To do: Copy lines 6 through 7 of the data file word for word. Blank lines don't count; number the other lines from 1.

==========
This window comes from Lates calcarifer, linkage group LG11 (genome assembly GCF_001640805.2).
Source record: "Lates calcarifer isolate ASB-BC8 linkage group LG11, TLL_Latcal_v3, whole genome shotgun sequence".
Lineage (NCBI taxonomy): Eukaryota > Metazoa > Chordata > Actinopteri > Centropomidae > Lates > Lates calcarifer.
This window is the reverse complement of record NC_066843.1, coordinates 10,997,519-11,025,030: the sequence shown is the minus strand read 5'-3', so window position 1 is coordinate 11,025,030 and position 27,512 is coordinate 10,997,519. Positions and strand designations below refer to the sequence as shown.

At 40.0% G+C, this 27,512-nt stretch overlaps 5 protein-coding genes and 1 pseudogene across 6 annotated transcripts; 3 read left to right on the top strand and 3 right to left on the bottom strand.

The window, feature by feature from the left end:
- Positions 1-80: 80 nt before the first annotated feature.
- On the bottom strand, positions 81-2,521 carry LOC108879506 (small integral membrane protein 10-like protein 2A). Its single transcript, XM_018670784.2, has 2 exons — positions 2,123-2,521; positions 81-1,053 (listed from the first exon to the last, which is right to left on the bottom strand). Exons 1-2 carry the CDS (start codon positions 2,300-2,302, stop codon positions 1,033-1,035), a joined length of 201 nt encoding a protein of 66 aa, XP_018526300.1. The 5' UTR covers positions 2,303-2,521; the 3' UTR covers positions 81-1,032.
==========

The window, feature by feature from the left end:
- Positions 1-80: 80 nt before the first annotated feature.